Marketing Operations

What can a startup or small business learn from Sara Blakely? Plenty

Twenty years after founding Spanx, Sara Blakely has no plans to slow down, despite becoming the world’s youngest self-made female billionaire in 2012. She continues to grow her billion-dollar business – now venturing beyond undergarments and into active wear for women and men – as well as expand her impact through her foundation.

“The why for me is to elevate women, to honor the women who came before me that didn’t have the chances that I had and even the women around the planet right now that still don’t. That’s what gives me my courage,” said Blakely, who headlined this week’s Synapse Summit in Tampa.

Blakely, 48 and a mom of four children under 10, does that through the products she sells – she founded Spanx after cutting the feet off a pair of pantyhose so she could wear her favorite white pants with open toed shoes — and also looks for ways to support female entrepreneurs every chance she can.

“I would like to balance out the feminine and masculine energy on the planet. I would like to encourage and support as many females as I can to start their own business, to fulfill their own potential, to encourage them and support them in leadership positions,” said Blakely, who was raised in Clearwater, Florida.

Because Spanx was once a small business, too, started on a shoestring budget, we’d like to share some of the keys to Blakely’s incredible entrepreneurial success:

Sell the problem – it’s about what’s in it for them.

That’s a lesson she learned by selling fax machines before launching Spanx. Learning to cold call successfully is a tool in her entrepreneurial tool box that she still uses today.

“The best compliment I can receive is when someone says, ‘You guys created something I didn’t know I needed, but now I can’t live without. One of the things I always say is sell the problem you’re solving, not the product.”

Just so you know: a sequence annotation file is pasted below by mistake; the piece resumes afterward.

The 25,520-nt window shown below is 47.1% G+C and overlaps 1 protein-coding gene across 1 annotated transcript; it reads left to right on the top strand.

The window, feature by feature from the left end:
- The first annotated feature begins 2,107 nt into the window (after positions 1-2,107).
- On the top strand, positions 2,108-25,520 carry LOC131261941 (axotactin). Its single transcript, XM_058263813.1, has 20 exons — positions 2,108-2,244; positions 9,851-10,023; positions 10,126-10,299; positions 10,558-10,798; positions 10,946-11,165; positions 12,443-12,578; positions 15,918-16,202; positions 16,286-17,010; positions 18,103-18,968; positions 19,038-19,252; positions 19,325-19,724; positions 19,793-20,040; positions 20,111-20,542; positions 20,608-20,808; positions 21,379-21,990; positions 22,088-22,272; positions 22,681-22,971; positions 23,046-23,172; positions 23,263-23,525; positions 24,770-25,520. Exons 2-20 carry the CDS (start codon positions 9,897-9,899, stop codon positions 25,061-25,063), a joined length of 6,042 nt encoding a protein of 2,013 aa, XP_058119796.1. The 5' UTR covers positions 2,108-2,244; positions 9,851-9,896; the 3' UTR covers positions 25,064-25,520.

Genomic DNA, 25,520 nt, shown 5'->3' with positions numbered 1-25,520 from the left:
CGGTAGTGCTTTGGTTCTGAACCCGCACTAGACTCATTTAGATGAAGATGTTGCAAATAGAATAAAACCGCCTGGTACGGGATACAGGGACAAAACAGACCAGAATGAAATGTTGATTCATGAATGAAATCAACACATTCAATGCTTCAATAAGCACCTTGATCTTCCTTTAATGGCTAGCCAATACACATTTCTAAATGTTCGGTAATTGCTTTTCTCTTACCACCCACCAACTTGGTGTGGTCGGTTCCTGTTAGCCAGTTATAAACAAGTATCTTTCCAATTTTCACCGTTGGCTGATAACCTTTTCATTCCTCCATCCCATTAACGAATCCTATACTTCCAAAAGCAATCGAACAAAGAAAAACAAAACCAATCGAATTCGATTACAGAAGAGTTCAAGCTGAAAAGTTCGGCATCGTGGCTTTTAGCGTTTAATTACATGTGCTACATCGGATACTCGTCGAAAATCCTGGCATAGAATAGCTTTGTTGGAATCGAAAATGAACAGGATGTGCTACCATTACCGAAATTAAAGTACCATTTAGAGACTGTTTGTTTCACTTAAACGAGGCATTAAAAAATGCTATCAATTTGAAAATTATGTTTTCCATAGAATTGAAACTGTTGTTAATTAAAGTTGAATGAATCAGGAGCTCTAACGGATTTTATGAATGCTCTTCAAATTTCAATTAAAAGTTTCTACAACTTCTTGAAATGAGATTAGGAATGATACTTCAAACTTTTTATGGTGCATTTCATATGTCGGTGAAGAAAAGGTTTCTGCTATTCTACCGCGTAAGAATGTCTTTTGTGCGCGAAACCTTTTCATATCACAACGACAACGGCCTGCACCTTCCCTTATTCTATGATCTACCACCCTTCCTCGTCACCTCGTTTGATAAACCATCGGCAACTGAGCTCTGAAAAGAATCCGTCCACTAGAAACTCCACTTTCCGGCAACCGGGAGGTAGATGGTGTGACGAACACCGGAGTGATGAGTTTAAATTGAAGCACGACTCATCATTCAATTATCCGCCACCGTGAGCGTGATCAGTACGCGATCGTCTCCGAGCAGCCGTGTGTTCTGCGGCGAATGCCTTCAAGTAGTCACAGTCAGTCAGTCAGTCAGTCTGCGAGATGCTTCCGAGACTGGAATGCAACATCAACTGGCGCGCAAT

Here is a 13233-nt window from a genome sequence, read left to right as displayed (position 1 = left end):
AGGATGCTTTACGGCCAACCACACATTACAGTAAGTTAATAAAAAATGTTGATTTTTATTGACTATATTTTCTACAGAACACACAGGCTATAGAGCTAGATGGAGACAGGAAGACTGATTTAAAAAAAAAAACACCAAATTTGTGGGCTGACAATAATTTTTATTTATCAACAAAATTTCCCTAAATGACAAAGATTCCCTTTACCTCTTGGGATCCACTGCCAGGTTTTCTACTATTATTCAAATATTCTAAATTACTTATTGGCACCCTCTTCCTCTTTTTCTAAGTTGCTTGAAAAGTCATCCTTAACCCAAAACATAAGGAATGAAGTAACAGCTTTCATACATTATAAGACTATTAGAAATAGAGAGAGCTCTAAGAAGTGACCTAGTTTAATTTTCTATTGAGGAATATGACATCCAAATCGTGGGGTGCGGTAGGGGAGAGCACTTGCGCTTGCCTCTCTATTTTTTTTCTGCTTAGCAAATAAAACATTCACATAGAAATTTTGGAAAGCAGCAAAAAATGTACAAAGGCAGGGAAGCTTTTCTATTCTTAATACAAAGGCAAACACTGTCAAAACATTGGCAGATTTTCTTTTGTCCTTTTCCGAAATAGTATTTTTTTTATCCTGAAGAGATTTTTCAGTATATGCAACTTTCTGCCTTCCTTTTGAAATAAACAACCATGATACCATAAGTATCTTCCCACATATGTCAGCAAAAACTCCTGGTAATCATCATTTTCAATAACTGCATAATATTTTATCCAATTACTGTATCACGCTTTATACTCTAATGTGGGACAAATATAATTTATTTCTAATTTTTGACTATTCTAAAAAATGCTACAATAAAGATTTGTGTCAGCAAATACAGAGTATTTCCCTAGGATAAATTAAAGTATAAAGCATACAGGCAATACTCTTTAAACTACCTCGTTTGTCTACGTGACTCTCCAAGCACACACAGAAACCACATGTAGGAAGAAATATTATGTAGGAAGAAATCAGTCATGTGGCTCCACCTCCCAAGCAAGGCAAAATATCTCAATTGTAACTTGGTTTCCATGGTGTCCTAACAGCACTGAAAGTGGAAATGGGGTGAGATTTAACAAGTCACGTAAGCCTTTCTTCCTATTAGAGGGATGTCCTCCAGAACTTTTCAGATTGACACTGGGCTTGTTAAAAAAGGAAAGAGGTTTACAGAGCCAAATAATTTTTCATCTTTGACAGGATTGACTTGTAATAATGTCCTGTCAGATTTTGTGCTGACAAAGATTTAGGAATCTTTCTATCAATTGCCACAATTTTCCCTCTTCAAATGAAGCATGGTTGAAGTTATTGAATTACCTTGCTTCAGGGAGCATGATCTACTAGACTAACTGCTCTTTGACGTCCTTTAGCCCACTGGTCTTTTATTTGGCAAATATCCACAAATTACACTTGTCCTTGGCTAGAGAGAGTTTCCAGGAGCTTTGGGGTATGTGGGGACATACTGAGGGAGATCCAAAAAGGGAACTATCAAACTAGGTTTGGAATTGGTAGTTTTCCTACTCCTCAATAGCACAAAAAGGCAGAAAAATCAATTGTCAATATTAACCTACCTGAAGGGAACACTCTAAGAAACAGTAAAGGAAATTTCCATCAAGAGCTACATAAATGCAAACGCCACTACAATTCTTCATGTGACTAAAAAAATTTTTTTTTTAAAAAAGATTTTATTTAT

It was a cold call that got Blakely a foot in the door at Neiman Marcos, Spanx first major account. She convinced the Neiman executive that the Spanx product would lead to more sales of dresses and pants for the retailer.

Have the courage to take risks.

“I took on billion-dollar companies. I didn’t have the most experience. None. I didn’t have the most money — I had five grand in savings for this. I didn’t have any connections in the industry. But I cared the most. I really believe that was a big competitive edge.”

Be ready to do whatever it takes.

Once she landed Neiman Marcus, Blakely spent two years in the Neiman stores personally selling the product for them and turning the stores’ sales people into her brand ambassadors. “I was creating a free sales force.” She said she knew if she didn’t do this, the product wouldn’t be promoted and would fail.  “At every turn, it is so baked in my DNA, I am always hustling, making it happen.”

But the right mindset is a continuous work in progress,

“If you can get over the self-doubt, you are probably going to come across something revolutionary. Mindset and courage is a beautiful place to be.” Blakely says she still works at the mindset piece every day, and challenges herself to try things that scare her.

Here’s why you need a team.

“I tell people as soon as you can afford to hire your weaknesses do it… As soon as I could afford to hire someone to do more of the operations side of the business, I did. … One of the biggest gifts you can give yourself is to stay in your lane.”

Early on, though, the team wasn’t quite assembled when Oprah called and wanted to film her in a “staff meeting,” She quickly called in her girl friends and the helpful worker at Mailboxes Etc. to be her team – for the day.

So we can say a network of supporters is important too, even for this famous solo-entrepreneur.

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